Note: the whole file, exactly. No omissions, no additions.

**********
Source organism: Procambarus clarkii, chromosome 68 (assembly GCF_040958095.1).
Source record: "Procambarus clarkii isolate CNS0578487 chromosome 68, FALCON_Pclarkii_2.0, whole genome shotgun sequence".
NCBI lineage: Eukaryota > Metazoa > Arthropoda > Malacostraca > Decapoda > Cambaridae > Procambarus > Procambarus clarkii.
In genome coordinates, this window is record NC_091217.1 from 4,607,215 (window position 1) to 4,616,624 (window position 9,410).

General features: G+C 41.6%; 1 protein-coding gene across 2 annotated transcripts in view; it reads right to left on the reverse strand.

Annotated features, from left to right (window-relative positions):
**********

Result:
Source organism: Procambarus clarkii, chromosome 68 (assembly GCF_040958095.1).
Source record: "Procambarus clarkii isolate CNS0578487 chromosome 68, FALCON_Pclarkii_2.0, whole genome shotgun sequence".
NCBI lineage: Eukaryota > Metazoa > Arthropoda > Malacostraca > Decapoda > Cambaridae > Procambarus > Procambarus clarkii.
In genome coordinates, this window is record NC_091217.1 from 4,607,215 (window position 1) to 4,616,624 (window position 9,410).

General features: G+C 41.6%; 1 protein-coding gene across 2 annotated transcripts in view; it reads right to left on the reverse strand.

Annotated features, from left to right (window-relative positions):